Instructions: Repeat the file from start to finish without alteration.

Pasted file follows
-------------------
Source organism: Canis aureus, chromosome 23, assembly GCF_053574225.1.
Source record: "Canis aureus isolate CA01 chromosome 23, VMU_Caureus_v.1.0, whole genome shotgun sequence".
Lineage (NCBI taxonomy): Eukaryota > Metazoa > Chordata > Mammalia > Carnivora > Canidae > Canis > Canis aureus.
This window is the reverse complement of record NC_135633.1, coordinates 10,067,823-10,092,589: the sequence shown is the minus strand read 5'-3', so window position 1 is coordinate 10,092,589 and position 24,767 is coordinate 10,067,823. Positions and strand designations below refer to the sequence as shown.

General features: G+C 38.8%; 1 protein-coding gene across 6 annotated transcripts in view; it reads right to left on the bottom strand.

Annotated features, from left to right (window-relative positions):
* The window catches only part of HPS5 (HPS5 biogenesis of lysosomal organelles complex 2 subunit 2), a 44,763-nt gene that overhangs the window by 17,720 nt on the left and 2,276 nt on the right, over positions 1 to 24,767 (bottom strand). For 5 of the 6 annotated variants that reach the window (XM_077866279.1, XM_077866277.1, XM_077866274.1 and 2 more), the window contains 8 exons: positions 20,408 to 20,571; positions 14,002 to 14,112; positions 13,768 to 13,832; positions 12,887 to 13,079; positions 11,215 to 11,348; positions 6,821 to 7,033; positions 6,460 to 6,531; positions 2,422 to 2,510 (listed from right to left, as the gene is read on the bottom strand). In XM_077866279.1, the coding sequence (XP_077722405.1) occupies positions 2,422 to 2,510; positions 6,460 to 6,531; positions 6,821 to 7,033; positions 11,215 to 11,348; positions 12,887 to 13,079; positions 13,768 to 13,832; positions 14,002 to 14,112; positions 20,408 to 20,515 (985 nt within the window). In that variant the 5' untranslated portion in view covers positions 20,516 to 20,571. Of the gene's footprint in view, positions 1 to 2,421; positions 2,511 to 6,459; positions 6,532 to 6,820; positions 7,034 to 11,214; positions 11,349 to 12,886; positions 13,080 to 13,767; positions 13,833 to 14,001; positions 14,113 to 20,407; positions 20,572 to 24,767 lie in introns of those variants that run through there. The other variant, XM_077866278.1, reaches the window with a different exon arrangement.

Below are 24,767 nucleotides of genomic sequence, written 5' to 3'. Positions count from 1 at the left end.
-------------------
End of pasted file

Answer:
Source organism: Canis aureus, chromosome 23, assembly GCF_053574225.1.
Source record: "Canis aureus isolate CA01 chromosome 23, VMU_Caureus_v.1.0, whole genome shotgun sequence".
Lineage (NCBI taxonomy): Eukaryota > Metazoa > Chordata > Mammalia > Carnivora > Canidae > Canis > Canis aureus.
This window is the reverse complement of record NC_135633.1, coordinates 10,067,823-10,092,589: the sequence shown is the minus strand read 5'-3', so window position 1 is coordinate 10,092,589 and position 24,767 is coordinate 10,067,823. Positions and strand designations below refer to the sequence as shown.

General features: G+C 38.8%; 1 protein-coding gene across 6 annotated transcripts in view; it reads right to left on the bottom strand.

Annotated features, from left to right (window-relative positions):
* The window catches only part of HPS5 (HPS5 biogenesis of lysosomal organelles complex 2 subunit 2), a 44,763-nt gene that overhangs the window by 17,720 nt on the left and 2,276 nt on the right, over positions 1 to 24,767 (bottom strand). For 5 of the 6 annotated variants that reach the window (XM_077866279.1, XM_077866277.1, XM_077866274.1 and 2 more), the window contains 8 exons: positions 20,408 to 20,571; positions 14,002 to 14,112; positions 13,768 to 13,832; positions 12,887 to 13,079; positions 11,215 to 11,348; positions 6,821 to 7,033; positions 6,460 to 6,531; positions 2,422 to 2,510 (listed from right to left, as the gene is read on the bottom strand). In XM_077866279.1, the coding sequence (XP_077722405.1) occupies positions 2,422 to 2,510; positions 6,460 to 6,531; positions 6,821 to 7,033; positions 11,215 to 11,348; positions 12,887 to 13,079; positions 13,768 to 13,832; positions 14,002 to 14,112; positions 20,408 to 20,515 (985 nt within the window). In that variant the 5' untranslated portion in view covers positions 20,516 to 20,571. Of the gene's footprint in view, positions 1 to 2,421; positions 2,511 to 6,459; positions 6,532 to 6,820; positions 7,034 to 11,214; positions 11,349 to 12,886; positions 13,080 to 13,767; positions 13,833 to 14,001; positions 14,113 to 20,407; positions 20,572 to 24,767 lie in introns of those variants that run through there. The other variant, XM_077866278.1, reaches the window with a different exon arrangement.

Below are 24,767 nucleotides of genomic sequence, written 5' to 3'. Positions count from 1 at the left end.